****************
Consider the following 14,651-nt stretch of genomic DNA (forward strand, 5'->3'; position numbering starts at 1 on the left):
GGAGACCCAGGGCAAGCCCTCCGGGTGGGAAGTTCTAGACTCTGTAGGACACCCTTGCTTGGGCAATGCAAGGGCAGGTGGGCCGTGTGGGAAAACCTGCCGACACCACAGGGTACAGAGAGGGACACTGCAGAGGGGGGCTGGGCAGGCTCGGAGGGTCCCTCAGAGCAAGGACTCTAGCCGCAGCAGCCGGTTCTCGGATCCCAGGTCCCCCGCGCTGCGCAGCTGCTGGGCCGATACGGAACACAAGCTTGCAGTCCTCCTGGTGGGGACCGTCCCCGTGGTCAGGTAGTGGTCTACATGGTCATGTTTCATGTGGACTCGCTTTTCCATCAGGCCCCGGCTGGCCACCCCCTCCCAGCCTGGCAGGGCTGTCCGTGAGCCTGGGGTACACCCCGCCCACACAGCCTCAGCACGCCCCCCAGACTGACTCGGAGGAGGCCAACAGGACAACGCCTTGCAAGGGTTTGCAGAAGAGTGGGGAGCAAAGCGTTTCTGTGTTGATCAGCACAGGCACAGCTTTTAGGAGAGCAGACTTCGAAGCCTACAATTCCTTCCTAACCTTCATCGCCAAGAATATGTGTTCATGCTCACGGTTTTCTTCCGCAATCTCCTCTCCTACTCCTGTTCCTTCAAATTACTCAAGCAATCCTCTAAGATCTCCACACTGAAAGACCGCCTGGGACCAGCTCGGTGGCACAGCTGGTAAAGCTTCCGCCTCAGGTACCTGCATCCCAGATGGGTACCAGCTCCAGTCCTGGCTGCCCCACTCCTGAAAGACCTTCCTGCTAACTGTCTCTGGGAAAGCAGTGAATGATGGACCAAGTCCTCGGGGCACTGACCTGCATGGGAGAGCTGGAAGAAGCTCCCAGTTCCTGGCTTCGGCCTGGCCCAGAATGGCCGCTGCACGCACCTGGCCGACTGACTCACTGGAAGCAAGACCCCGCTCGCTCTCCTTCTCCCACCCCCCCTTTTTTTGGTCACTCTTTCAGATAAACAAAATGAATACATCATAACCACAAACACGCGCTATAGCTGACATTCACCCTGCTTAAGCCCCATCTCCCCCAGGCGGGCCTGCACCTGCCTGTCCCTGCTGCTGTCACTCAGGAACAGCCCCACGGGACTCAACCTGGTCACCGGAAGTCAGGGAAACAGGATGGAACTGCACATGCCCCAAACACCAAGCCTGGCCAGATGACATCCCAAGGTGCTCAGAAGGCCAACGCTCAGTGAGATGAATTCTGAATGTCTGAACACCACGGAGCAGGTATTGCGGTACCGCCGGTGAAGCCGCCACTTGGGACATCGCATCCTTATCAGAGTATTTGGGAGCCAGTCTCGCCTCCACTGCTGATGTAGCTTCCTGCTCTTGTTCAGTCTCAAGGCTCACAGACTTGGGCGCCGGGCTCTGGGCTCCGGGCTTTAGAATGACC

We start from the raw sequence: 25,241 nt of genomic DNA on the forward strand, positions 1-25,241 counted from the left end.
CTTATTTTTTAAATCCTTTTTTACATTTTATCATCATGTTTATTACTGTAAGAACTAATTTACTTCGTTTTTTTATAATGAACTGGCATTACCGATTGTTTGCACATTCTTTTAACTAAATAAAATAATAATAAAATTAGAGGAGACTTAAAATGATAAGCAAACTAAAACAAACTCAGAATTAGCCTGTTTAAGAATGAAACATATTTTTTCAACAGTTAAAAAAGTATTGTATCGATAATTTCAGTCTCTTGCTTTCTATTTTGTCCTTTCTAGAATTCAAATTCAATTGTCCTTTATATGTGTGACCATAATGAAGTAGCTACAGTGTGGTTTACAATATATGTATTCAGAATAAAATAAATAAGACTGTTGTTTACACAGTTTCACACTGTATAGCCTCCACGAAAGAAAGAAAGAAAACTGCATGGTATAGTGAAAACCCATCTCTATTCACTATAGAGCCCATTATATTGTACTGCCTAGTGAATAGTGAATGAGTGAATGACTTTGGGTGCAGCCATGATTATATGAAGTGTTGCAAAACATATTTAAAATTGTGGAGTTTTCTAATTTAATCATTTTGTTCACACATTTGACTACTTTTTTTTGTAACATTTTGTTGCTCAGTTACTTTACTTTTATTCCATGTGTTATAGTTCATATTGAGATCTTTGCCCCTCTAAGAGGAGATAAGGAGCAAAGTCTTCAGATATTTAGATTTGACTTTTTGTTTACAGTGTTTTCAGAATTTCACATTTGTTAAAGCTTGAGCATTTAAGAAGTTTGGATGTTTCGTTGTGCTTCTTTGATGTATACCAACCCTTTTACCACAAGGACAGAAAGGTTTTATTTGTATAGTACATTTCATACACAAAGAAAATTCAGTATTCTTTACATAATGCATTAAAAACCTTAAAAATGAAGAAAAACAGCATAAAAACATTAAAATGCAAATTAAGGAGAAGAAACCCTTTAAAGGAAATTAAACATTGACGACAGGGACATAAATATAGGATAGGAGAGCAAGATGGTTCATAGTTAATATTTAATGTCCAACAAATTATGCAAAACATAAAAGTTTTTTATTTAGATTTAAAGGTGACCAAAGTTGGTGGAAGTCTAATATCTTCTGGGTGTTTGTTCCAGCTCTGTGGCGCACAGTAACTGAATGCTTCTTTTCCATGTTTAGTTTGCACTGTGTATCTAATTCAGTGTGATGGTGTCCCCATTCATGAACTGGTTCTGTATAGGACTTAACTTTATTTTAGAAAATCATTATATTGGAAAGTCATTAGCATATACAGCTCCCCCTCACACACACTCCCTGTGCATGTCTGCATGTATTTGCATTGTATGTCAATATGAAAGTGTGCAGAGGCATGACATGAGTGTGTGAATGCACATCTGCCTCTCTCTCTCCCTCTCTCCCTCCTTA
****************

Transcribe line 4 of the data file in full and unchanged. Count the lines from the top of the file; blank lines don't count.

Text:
CTTATTTTTTAAATCCTTTTTTACATTTTATCATCATGTTTATTACTGTAAGAACTAATTTACTTCGTTTTTTTATAATGAACTGGCATTACCGATTGTTTGCACATTCTTTTAACTAAATAAAATAATAATAAAATTAGAGGAGACTTAAAATGATAAGCAAACTAAAACAAACTCAGAATTAGCCTGTTTAAGAATGAAACATATTTTTTCAACAGTTAAAAAAGTATTGTATCGATAATTTCAGTCTCTTGCTTTCTATTTTGTCCTTTCTAGAATTCAAATTCAATTGTCCTTTATATGTGTGACCATAATGAAGTAGCTACAGTGTGGTTTACAATATATGTATTCAGAATAAAATAAATAAGACTGTTGTTTACACAGTTTCACACTGTATAGCCTCCACGAAAGAAAGAAAGAAAACTGCATGGTATAGTGAAAACCCATCTCTATTCACTATAGAGCCCATTATATTGTACTGCCTAGTGAATAGTGAATGAGTGAATGACTTTGGGTGCAGCCATGATTATATGAAGTGTTGCAAAACATATTTAAAATTGTGGAGTTTTCTAATTTAATCATTTTGTTCACACATTTGACTACTTTTTTTTGTAACATTTTGTTGCTCAGTTACTTTACTTTTATTCCATGTGTTATAGTTCATATTGAGATCTTTGCCCCTCTAAGAGGAGATAAGGAGCAAAGTCTTCAGATATTTAGATTTGACTTTTTGTTTACAGTGTTTTCAGAATTTCACATTTGTTAAAGCTTGAGCATTTAAGAAGTTTGGATGTTTCGTTGTGCTTCTTTGATGTATACCAACCCTTTTACCACAAGGACAGAAAGGTTTTATTTGTATAGTACATTTCATACACAAAGAAAATTCAGTATTCTTTACATAATGCATTAAAAACCTTAAAAATGAAGAAAAACAGCATAAAAACATTAAAATGCAAATTAAGGAGAAGAAACCCTTTAAAGGAAATTAAACATTGACGACAGGGACATAAATATAGGATAGGAGAGCAAGATGGTTCATAGTTAATATTTAATGTCCAACAAATTATGCAAAACATAAAAGTTTTTTATTTAGATTTAAAGGTGACCAAAGTTGGTGGAAGTCTAATATCTTCTGGGTGTTTGTTCCAGCTCTGTGGCGCACAGTAACTGAATGCTTCTTTTCCATGTTTAGTTTGCACTGTGTATCTAATTCAGTGTGATGGTGTCCCCATTCATGAACTGGTTCTGTATAGGACTTAACTTTATTTTAGAAAATCATTATATTGGAAAGTCATTAGCATATACAGCTCCCCCTCACACACACTCCCTGTGCATGTCTGCATGTATTTGCATTGTATGTCAATATGAAAGTGTGCAGAGGCATGACATGAGTGTGTGAATGCACATCTGCCTCTCTCTCTCCCTCTCTCCCTCCTTA